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The Global Environment for Network Innovations (GENI) is a suite of experimental network research infrastructure now being planned and prototyped. GENI prototyping is sponsored by the National Science Foundation to support experimental research in network science and engineering.

As envisioned in these community plans, this suite will support a wide range of network science and engineering experiments such as new protocols and data dissemination techniques running over a substantial fiber-optic infrastructure with next-generation optical switches, novel high-speed routers, city-wide experimental urban radio networks, high-end computational clusters, and sensor grids. All infrastructure are envisioned to be shared among a large number of individual, simultaneous experiments with extensive instrumentation that makes it easy to collect, analyze, and share real measurements.

Core concepts for a GENI infrastructure suite have been established:

·         Programmability – researchers may download software into GENI-compatible nodes to control how those nodes behave;

·         Virtualization and Other Forms of Resource Sharing – whenever feasible, nodes implement virtual machines, which allow multiple researchers to simultaneously share the infrastructure; and each experiment runs within its own, isolated slice created end-to-end across the experiment’s GENI resources;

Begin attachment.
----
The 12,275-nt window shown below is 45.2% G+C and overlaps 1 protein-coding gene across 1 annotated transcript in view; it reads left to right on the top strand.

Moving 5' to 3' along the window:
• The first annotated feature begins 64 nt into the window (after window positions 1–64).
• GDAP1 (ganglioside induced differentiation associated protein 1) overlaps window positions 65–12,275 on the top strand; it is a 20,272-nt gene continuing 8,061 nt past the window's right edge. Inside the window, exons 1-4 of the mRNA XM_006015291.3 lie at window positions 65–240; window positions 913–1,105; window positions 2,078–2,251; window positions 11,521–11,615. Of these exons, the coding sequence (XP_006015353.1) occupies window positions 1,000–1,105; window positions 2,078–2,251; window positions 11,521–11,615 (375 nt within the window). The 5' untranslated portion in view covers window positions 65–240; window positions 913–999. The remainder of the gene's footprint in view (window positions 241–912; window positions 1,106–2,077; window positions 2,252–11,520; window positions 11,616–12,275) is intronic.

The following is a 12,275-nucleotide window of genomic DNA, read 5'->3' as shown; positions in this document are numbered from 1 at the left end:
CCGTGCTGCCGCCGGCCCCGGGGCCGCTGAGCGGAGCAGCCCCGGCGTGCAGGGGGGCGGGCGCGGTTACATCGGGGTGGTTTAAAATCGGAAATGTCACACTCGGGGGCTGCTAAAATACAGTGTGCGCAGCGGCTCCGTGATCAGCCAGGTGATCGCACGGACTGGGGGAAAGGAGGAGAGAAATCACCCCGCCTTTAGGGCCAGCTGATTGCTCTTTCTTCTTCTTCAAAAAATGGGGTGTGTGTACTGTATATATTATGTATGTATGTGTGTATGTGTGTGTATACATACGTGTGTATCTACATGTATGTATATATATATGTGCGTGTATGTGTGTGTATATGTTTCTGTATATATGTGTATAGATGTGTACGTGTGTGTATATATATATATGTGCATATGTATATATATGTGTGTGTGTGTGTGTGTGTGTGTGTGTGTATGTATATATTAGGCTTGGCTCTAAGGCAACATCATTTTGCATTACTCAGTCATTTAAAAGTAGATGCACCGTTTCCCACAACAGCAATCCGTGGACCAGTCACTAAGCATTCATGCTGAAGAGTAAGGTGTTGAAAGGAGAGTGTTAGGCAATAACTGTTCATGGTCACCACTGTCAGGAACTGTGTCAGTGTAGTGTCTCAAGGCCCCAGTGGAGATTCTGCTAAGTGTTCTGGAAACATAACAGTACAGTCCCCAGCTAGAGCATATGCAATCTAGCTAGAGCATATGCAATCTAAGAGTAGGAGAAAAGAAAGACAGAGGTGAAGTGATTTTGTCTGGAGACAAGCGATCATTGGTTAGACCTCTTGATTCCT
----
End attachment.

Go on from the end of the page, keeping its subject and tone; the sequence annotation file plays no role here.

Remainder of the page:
·         Federation – different parts of the GENI suite are owned and/or operated by different organizations, and the NSF portion of the GENI suite forms only a part of the overall “ecosystem”; and

·         Slice-based Experimentation – GENI experiments will be an interconnected set of reserved resources on platforms in diverse locations.  Researchers will remotely discover, reserve, configure, program, debug, operate, manage, and teardown distributed systems established across parts of the GENI suite.



GENI System Overview

Major Entities and their Relationships

Figure  2-1 presents a block diagram of the GENI system covering the major entities within the overall system.  Optional (but desirable) parts are shown “grayed-out.”  See the GENI System Overview document at http://www.geni.net/docs/GENISysOvrvw092908.pdf  for more details.


Figure 2-1. GENI System Diagram.

Federated Suites

Figure  2-2 provides a system diagram illustrating federation between one GENI suite and another. As a hypothetical example, it depicts federation between a US-based GENI suite and a compatible suite in the European Union (EU).

Figure 2-2. System Diagram with Federated Infrastructure Suites.